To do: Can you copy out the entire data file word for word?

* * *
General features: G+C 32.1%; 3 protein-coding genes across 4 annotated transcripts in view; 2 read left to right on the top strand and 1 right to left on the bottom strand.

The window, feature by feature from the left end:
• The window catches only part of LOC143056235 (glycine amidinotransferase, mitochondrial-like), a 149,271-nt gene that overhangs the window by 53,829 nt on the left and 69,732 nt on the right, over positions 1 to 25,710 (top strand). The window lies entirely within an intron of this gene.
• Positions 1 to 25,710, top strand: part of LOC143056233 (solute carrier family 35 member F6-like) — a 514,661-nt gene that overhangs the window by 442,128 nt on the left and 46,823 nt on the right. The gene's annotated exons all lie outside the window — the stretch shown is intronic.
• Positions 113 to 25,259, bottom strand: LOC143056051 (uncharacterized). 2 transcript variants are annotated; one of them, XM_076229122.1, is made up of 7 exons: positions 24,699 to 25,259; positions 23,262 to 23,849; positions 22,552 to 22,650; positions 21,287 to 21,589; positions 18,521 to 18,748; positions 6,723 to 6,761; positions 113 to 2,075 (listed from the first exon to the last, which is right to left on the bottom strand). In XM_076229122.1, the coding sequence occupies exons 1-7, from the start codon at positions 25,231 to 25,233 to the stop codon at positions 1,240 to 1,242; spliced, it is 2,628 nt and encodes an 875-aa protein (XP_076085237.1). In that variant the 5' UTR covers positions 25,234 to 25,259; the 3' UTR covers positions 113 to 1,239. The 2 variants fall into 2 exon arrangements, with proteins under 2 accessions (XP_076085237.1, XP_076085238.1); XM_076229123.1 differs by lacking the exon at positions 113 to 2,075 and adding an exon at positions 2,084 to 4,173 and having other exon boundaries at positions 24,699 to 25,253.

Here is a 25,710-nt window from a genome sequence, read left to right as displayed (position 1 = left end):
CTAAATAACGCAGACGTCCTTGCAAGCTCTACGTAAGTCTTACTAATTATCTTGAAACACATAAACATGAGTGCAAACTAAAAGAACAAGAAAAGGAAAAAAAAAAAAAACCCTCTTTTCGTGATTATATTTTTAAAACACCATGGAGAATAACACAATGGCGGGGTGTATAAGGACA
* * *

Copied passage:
General features: G+C 32.1%; 3 protein-coding genes across 4 annotated transcripts in view; 2 read left to right on the top strand and 1 right to left on the bottom strand.

The window, feature by feature from the left end:
• The window catches only part of LOC143056235 (glycine amidinotransferase, mitochondrial-like), a 149,271-nt gene that overhangs the window by 53,829 nt on the left and 69,732 nt on the right, over positions 1 to 25,710 (top strand). The window lies entirely within an intron of this gene.
• Positions 1 to 25,710, top strand: part of LOC143056233 (solute carrier family 35 member F6-like) — a 514,661-nt gene that overhangs the window by 442,128 nt on the left and 46,823 nt on the right. The gene's annotated exons all lie outside the window — the stretch shown is intronic.
• Positions 113 to 25,259, bottom strand: LOC143056051 (uncharacterized). 2 transcript variants are annotated; one of them, XM_076229122.1, is made up of 7 exons: positions 24,699 to 25,259; positions 23,262 to 23,849; positions 22,552 to 22,650; positions 21,287 to 21,589; positions 18,521 to 18,748; positions 6,723 to 6,761; positions 113 to 2,075 (listed from the first exon to the last, which is right to left on the bottom strand). In XM_076229122.1, the coding sequence occupies exons 1-7, from the start codon at positions 25,231 to 25,233 to the stop codon at positions 1,240 to 1,242; spliced, it is 2,628 nt and encodes an 875-aa protein (XP_076085237.1). In that variant the 5' UTR covers positions 25,234 to 25,259; the 3' UTR covers positions 113 to 1,239. The 2 variants fall into 2 exon arrangements, with proteins under 2 accessions (XP_076085237.1, XP_076085238.1); XM_076229123.1 differs by lacking the exon at positions 113 to 2,075 and adding an exon at positions 2,084 to 4,173 and having other exon boundaries at positions 24,699 to 25,253.

Here is a 25,710-nt window from a genome sequence, read left to right as displayed (position 1 = left end):
CTAAATAACGCAGACGTCCTTGCAAGCTCTACGTAAGTCTTACTAATTATCTTGAAACACATAAACATGAGTGCAAACTAAAAGAACAAGAAAAGGAAAAAAAAAAAAAACCCTCTTTTCGTGATTATATTTTTAAAACACCATGGAGAATAACACAATGGCGGGGTGTATAAGGACA